Reducing TMO entry and scrum time limits part of the World Rugby drive to speed up gameplay

Officials await TMO's decision - Andrew Boyers/Reuters

Officials await TMO’s decision – Andrew Boyers/Reuters

While World Rugby tries to step up the game, the television match official response time for the men’s Six Nations will be shortened.

Referees will also be encouraged to allow fewer big-screen repetitions while refereeing more strictly to a 30-second limit for scrum formation, as part of a series of directives that will come into effect from January 1, including:

  • Countdown clocks for kickers on television screens and in stadiums

  • Water breaks after trials instead of designated windows

  • Review on “adverse player actions” like backpacking team players and walking away with the ball after conceding penalties

  • Focus on players supporting their body weight by placing their hands on the ground

  • Authorizing referees to award free kicks for obvious loss of time, especially in formations

  • Clarity on deliberate knockouts

As part of a series of law directives designed to improve the spectator experience ahead of the 2023 World Cup, kickers will need to turn within 90 seconds of a down being awarded and will have 60 seconds to take penalties after stating their intent. go for the goal Research has shown that both of these scenarios usually take longer in Test matches. A study of the 2022 Rugby Championships found that these Test matches averaged 46 minutes of “dead ball time”.

World Rugby’s director of rugby, Phil Davies, explained that his organization will work to ensure these are visible both on television screens and to the spectators attending in the stadium.

“World Rugby affiliates and competitions will work with broadcasters and match presenters to implement on-screen shot clocks for penalties and conversions so that referees, players and fans can see the countdown,” he said.

Shot clocks have been a feature of elite club rugby in France in recent years and will be introduced in the Premiership as soon as possible after 1 January. Telegraph Sport understands that Premiership Rugby hopes to bring them to stadiums and BT Sport and their home stadiums. streaming service, Premiership Rugby TV, in a few weeks.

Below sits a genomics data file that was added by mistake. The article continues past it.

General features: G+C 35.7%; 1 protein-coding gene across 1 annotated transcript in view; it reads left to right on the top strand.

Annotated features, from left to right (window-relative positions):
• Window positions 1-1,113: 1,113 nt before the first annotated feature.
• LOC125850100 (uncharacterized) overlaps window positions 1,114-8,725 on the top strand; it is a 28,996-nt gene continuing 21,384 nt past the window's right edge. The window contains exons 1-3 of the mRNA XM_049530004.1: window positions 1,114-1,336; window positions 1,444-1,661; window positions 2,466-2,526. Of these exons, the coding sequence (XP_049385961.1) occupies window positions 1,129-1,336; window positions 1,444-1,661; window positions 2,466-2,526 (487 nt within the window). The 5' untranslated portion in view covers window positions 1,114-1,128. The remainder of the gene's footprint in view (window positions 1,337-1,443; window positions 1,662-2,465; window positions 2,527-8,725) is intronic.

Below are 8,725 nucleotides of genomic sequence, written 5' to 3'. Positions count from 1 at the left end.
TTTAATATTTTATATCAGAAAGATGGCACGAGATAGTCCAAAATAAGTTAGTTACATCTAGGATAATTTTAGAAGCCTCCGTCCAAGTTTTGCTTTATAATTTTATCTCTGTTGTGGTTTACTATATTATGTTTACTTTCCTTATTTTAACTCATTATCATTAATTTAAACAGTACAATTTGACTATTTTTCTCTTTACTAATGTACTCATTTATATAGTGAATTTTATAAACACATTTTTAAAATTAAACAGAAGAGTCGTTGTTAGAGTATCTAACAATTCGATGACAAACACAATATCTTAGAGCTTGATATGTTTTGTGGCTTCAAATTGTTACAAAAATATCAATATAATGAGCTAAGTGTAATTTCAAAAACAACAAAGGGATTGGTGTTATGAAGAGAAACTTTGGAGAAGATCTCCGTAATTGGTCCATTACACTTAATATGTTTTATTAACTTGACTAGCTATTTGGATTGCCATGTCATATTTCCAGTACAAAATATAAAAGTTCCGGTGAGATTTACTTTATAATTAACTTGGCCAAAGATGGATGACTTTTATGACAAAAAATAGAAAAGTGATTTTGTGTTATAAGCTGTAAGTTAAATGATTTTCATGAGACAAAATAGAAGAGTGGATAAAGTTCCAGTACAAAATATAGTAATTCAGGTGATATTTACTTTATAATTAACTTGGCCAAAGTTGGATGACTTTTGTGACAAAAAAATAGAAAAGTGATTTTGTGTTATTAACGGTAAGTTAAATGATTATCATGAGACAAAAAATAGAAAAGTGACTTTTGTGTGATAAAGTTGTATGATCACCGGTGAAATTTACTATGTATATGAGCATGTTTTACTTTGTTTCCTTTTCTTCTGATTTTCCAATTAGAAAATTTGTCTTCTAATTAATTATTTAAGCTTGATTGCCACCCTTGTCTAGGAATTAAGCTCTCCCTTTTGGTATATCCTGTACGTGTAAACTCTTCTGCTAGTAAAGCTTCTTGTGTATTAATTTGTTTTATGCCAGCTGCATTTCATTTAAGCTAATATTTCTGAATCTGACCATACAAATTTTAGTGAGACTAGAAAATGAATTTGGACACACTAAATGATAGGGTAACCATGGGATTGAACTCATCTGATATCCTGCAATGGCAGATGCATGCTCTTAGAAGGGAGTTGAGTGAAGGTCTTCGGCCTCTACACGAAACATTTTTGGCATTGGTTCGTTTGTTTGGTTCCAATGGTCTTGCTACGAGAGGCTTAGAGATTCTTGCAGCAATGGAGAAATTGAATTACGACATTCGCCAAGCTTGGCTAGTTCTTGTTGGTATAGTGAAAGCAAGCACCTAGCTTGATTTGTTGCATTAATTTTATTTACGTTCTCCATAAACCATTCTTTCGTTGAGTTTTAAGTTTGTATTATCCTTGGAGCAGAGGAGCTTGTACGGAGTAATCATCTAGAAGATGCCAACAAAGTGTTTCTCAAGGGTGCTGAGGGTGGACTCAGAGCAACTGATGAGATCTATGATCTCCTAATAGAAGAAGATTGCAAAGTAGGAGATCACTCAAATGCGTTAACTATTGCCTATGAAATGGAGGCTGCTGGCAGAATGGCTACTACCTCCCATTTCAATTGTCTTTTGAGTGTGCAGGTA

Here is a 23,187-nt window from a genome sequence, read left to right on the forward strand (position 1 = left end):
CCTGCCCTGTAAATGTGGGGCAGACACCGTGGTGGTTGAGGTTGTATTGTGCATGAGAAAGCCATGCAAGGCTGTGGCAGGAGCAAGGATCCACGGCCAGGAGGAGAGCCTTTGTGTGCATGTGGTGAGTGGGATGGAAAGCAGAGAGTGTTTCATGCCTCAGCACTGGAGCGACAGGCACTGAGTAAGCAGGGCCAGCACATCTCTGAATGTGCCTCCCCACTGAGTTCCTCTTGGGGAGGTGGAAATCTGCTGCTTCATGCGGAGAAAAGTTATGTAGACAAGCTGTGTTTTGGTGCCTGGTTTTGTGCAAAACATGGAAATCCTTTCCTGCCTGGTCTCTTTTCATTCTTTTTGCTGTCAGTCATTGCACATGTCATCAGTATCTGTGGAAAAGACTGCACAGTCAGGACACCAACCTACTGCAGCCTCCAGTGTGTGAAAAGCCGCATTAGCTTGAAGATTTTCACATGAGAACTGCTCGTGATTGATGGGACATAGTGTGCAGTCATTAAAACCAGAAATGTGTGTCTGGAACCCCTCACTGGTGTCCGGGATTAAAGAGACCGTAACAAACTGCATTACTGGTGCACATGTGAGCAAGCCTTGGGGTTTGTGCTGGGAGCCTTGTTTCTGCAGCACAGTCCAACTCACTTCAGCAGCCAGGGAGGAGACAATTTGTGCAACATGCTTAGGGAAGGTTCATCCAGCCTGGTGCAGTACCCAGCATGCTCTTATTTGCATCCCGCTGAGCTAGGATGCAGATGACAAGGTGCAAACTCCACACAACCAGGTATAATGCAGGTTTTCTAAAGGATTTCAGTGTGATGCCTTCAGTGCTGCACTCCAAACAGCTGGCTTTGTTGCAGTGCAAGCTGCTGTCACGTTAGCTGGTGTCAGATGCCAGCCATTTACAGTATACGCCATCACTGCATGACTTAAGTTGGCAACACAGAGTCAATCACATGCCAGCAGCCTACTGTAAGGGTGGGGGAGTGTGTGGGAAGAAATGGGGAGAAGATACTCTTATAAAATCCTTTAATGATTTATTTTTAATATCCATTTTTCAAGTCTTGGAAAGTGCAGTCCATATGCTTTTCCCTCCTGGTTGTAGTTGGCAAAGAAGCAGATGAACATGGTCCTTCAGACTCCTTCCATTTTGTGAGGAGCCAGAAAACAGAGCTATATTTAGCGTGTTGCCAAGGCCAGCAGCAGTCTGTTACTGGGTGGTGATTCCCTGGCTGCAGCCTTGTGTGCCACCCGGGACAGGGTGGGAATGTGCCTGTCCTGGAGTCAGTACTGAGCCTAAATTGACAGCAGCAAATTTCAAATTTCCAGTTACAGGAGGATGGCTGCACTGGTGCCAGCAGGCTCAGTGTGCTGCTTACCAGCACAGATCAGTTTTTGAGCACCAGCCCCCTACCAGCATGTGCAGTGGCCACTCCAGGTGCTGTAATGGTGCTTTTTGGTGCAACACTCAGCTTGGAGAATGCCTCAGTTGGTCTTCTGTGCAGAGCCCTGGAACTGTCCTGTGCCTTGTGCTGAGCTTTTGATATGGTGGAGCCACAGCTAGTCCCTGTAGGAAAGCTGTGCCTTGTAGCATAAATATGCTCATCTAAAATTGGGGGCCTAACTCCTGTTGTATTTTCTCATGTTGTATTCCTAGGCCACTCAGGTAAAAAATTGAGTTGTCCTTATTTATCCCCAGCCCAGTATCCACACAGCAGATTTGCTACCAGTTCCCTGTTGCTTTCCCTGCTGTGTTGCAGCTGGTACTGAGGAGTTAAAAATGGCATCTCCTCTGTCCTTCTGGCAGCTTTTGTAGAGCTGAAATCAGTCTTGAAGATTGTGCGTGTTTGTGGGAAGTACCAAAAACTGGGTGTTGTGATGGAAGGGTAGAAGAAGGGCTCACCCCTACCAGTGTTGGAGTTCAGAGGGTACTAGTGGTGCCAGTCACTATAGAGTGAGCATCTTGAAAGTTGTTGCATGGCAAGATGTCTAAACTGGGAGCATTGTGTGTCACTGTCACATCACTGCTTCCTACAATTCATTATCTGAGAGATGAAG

punishing time wasters

As Mathieu Raynal did in New Zealand’s controversial Australian win three months ago, the referees will be encouraged to abide by the 9.7d rule and will award free kicks against sides considered time wasters.

Line output will also come under further scrutiny. Law 18.12 states that they must be created “without delay”. Teams will also need to have created a scrum within 30 seconds of marking.

World Rugby will encourage less reliance on television match officials (TMOs) by limiting TMO replays, another goal for the road to the World Cup. Referees will be asked to address issues that are “clear and clear” without relying on their TMO.

“There was excellent discussion on this topic at the Shape of the Game conference, including leading match officials, coaches and player representatives,” Davies added.

“Recognized that reviews can often take too long, which indicates that the offense under investigation is unclear. While we can always improve technology interaction to speed up the process, referee-led match official teams should try to make faster decisions and limit repetitions when not needed.”

Stricter water break rules

Windows set for water breaks will be removed after attempts are made, allowing players to take water from designated support personnel.

There will also be a focus on “adverse player actions” such as attackers trapping interceptors and walking away with the ball after their side has conceded a penalty. In rucks and slaps, referees will be asked to pay attention to players who are supporting their body weight by placing their hands on the ground.

World Rugby has also tried to clear the law of intentional chains. These latest directives reiterated law 11.4, which states that there should be no penalty when attempting to intercept a pass “if there is a reasonable expectation that the player will have possession of the ball”.

The ‘Shape of the Game’ conference was held in London in November and was attended by players, coaches, referees and representatives from Argentina, Australia, England, Fiji, France, Georgia as well as the World Rugby, Six Nations and Rugby Championships. Ireland, Italy, New Zealand, Scotland, South Africa, USA and Wales.

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